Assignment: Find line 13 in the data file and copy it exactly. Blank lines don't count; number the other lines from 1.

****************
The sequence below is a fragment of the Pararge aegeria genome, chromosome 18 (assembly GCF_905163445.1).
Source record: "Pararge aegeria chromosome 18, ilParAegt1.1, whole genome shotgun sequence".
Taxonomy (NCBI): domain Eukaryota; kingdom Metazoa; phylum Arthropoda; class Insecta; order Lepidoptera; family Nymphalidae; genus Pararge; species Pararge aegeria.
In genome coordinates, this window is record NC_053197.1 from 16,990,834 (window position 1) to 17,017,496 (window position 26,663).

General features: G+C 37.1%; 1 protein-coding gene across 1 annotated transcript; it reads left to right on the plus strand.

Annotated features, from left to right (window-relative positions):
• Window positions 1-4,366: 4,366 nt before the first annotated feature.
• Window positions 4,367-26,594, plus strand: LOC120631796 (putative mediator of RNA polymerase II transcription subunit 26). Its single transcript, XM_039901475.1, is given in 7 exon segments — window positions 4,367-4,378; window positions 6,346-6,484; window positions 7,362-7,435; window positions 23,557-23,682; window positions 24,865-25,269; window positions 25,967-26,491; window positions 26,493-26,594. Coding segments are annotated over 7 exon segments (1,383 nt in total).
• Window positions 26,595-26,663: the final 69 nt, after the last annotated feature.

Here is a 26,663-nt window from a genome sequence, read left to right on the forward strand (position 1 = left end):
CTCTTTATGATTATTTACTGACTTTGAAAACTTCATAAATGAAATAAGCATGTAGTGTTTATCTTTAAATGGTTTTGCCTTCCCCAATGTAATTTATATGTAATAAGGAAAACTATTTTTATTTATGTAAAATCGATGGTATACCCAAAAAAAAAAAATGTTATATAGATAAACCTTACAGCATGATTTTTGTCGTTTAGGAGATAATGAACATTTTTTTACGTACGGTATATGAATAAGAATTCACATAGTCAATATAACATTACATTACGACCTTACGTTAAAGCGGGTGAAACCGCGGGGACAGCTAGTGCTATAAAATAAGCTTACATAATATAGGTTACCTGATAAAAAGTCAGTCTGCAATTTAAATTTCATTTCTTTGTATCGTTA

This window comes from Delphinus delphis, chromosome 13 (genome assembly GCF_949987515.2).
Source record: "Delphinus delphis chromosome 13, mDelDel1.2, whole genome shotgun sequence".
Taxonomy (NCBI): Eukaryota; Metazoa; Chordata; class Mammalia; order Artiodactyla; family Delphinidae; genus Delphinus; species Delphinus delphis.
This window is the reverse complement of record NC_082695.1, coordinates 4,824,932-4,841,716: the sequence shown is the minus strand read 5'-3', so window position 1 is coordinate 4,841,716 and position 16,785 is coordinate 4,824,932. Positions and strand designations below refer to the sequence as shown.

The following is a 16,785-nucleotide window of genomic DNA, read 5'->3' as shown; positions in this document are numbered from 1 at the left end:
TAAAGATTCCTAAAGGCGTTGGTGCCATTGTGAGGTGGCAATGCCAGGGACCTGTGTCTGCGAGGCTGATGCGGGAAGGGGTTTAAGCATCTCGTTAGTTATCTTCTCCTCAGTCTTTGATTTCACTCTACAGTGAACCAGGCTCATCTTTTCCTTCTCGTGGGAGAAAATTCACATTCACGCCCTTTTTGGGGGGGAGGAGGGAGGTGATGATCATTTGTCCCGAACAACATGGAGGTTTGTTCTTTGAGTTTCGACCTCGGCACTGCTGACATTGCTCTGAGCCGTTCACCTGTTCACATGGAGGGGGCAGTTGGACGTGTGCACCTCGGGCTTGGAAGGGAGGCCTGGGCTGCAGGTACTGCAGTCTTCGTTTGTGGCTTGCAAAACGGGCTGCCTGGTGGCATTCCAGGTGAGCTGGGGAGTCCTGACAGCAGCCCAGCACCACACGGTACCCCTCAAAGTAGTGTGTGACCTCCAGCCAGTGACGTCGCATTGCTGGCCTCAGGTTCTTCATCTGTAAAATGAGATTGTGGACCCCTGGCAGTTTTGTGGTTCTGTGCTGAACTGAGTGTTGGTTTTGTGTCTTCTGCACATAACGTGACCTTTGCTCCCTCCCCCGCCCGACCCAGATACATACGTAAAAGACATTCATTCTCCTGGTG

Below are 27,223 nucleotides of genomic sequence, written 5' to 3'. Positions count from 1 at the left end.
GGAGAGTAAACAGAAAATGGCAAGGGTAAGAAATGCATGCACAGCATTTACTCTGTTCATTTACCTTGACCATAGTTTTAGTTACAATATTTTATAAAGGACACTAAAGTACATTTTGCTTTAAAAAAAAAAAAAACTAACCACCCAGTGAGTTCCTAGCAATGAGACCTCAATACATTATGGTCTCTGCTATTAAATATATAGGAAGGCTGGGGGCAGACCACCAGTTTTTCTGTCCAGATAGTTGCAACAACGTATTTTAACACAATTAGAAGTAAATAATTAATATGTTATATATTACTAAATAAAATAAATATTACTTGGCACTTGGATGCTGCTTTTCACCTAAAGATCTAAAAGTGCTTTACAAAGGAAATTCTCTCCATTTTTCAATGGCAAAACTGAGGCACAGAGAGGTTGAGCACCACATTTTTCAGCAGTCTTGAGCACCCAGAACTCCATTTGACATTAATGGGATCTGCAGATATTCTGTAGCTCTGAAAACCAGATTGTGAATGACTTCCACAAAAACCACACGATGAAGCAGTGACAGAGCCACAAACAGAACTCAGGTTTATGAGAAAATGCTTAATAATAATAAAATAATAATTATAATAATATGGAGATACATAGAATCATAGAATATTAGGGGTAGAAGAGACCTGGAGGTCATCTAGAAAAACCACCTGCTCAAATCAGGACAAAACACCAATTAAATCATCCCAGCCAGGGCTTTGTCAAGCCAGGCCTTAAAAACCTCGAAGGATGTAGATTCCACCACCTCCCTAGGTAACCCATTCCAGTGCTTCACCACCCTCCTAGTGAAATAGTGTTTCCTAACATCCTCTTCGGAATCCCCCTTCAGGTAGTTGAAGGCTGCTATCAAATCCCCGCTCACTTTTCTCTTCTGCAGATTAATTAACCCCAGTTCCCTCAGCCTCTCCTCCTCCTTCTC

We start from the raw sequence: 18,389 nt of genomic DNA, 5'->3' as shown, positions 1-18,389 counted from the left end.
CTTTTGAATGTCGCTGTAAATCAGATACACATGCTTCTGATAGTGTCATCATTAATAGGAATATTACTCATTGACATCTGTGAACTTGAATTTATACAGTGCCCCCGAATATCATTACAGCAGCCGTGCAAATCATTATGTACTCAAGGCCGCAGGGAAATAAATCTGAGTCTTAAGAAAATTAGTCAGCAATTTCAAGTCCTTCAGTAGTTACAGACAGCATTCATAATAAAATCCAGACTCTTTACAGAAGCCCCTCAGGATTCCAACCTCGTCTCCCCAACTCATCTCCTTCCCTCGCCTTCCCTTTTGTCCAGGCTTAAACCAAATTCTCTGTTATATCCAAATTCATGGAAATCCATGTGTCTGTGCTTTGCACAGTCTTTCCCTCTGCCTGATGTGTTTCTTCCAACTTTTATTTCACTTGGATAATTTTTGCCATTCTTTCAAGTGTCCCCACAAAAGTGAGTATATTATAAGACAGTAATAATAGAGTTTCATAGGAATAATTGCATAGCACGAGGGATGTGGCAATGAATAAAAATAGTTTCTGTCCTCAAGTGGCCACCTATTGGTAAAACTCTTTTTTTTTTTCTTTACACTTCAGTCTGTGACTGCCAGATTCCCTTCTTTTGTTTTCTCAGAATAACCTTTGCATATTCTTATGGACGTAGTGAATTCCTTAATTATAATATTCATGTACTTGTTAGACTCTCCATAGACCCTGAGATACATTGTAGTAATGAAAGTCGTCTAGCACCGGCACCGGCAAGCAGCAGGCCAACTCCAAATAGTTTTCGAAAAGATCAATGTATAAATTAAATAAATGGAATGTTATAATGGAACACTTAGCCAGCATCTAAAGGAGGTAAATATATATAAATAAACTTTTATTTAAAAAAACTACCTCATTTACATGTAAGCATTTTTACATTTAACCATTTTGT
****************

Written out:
Source record: "Delphinus delphis chromosome 13, mDelDel1.2, whole genome shotgun sequence".